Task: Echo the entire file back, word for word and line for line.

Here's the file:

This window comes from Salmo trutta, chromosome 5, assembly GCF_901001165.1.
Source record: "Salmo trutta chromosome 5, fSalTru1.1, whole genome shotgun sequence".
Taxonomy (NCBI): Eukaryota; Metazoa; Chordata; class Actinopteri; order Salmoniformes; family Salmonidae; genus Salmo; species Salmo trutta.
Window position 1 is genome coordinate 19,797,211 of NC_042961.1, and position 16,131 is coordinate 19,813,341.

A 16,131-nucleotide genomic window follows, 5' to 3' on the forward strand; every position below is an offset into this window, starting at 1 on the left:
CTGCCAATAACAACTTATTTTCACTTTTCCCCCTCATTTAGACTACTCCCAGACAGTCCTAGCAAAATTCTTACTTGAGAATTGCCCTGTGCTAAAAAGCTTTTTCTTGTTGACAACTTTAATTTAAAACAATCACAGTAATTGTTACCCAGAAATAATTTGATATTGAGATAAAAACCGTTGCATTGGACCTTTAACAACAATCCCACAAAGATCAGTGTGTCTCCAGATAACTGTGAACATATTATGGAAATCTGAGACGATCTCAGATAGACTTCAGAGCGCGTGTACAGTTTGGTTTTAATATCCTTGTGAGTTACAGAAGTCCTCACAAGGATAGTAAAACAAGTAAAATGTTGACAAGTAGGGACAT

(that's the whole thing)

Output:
This window comes from Salmo trutta, chromosome 5, assembly GCF_901001165.1.
Source record: "Salmo trutta chromosome 5, fSalTru1.1, whole genome shotgun sequence".
Taxonomy (NCBI): Eukaryota; Metazoa; Chordata; class Actinopteri; order Salmoniformes; family Salmonidae; genus Salmo; species Salmo trutta.
Window position 1 is genome coordinate 19,797,211 of NC_042961.1, and position 16,131 is coordinate 19,813,341.

A 16,131-nucleotide genomic window follows, 5' to 3' on the forward strand; every position below is an offset into this window, starting at 1 on the left:
CTGCCAATAACAACTTATTTTCACTTTTCCCCCTCATTTAGACTACTCCCAGACAGTCCTAGCAAAATTCTTACTTGAGAATTGCCCTGTGCTAAAAAGCTTTTTCTTGTTGACAACTTTAATTTAAAACAATCACAGTAATTGTTACCCAGAAATAATTTGATATTGAGATAAAAACCGTTGCATTGGACCTTTAACAACAATCCCACAAAGATCAGTGTGTCTCCAGATAACTGTGAACATATTATGGAAATCTGAGACGATCTCAGATAGACTTCAGAGCGCGTGTACAGTTTGGTTTTAATATCCTTGTGAGTTACAGAAGTCCTCACAAGGATAGTAAAACAAGTAAAATGTTGACAAGTAGGGACAT